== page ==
Lawn care

Page last updated: Friday, 25 May 2018 - 10:30am

Insect pest problems

Armyworms

Armyworm is one of the biggest insect pest problems in Western Australian garden lawns. They can move quickly across a lawn and completely destroy it in the summer months. An average lawn can be eaten in two nights.

Adults are a dull brown or greyish, night-active moth up to 3.8cm long. Larvae (caterpillars) are up to 5cm long at maturity; they often curl up and lie still when disturbed. Armyworm larvae chew and cut leaves around the crown and they attack all turf grass species. Damage begins in small, irregular spots and spreads to patches extending some metres in width. Armyworms prefer moist areas. They are active from early spring through autumn. To control armyworms, reduce thatch and eliminate soggy areas. Larvae have some natural enemies, such as parasitic wasps and flies. If there are more than five larvae per square metre present, you may need to treat. An application of Bacillus thuringiensis (Bt) may be effective against young caterpillars. For chemical control, apply a registered lawn insecticide at night.

Cutworms

Cutworm adults are drab, heavy-bodied, night-flying moths. The fully grown caterpillars are fat and fleshy and about 35mm long. They curl up head-to-tail when disturbed. The caterpillars attack grass at ground level causing the blades to sever. They are nocturnal and shelter in the soil. For chemical control, apply registered lawn insecticide in the late afternoon.

Cutworm larvae

African black beetle

The African black beetle is often falsely held responsible when dry patch is the real problem. The grubs of African black beetles feed from September to May and cut the grass from its roots. Lawn damaged this way can sometimes be rolled back like a carpet. African black beetle is considered a problem when 25 grubs per square metre are present. The adult beetles are less damaging. For more details refer to Lawn problems.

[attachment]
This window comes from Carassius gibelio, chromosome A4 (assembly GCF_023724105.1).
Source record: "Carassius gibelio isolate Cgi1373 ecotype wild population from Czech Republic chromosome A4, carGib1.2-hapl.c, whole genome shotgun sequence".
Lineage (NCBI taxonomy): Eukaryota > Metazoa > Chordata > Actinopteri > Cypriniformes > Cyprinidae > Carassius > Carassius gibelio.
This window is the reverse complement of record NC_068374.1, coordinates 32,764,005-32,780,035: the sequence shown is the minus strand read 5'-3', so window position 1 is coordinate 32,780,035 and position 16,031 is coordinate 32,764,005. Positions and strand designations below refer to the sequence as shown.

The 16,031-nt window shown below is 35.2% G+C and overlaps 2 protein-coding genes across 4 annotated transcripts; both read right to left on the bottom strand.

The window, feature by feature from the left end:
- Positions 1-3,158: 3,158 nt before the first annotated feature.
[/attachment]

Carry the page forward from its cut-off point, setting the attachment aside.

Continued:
African black beetle

Couch mites

Couch mites are a common insect pest of home lawns. They are usually found within the forks of grass blades or shoots. Affected plants produce several shoots from the infested growing point.

Couch mites favour dry sites. To avoid spreading this pest, mow the affected areas last and clean the lawnmower afterwards. For chemical control, use a registered lawn insecticide.

Billbugs

Billbugs are an occasional pest on kikuyu grass from spring to autumn. Billbug larvae tunnel into the inside of turf grass stems and crowns.

As the larvae grow, they leave the stolons and feed below the thatch on rhizomes and roots. The affected area appears brown, thin, and dead in small, irregular spots. Affected grass can be easily plucked out by hand. For chemical control, apply a registered lawn insecticide.

Ants

Ants do not directly affect grasses. They build mounds and excavate underground tunnels, causing the turf to dry out and die. Ants are active in the warmer season in all grasses. Ants should be identified before control measures are untaken to ensure the correct insecticide is used. Refer to Coastal brown ants - big headed ants to gain a further understanding of ant behaviour and control. Ant samples can also be sent to the Pest and Disease Information Service (PaDIS) for identification and control recommendations. Ant samples should be sprayed first with fly spray and then stuck to clear sticky tape. Consult the Sending specimens for identification page for further advice.

Earthworms

Earthworms are more of a nuisance than a pest. Worm casts are thrown up on lawn surfaces, forming small mounds, particularly when soil is waterlogged after heavy rain. Earthworms are not damaging the lawn and are beneficial organisms with casts that provide fertiliser. They can be active all year on most grasses but if they are unwanted, aerate the soil with a garden fork.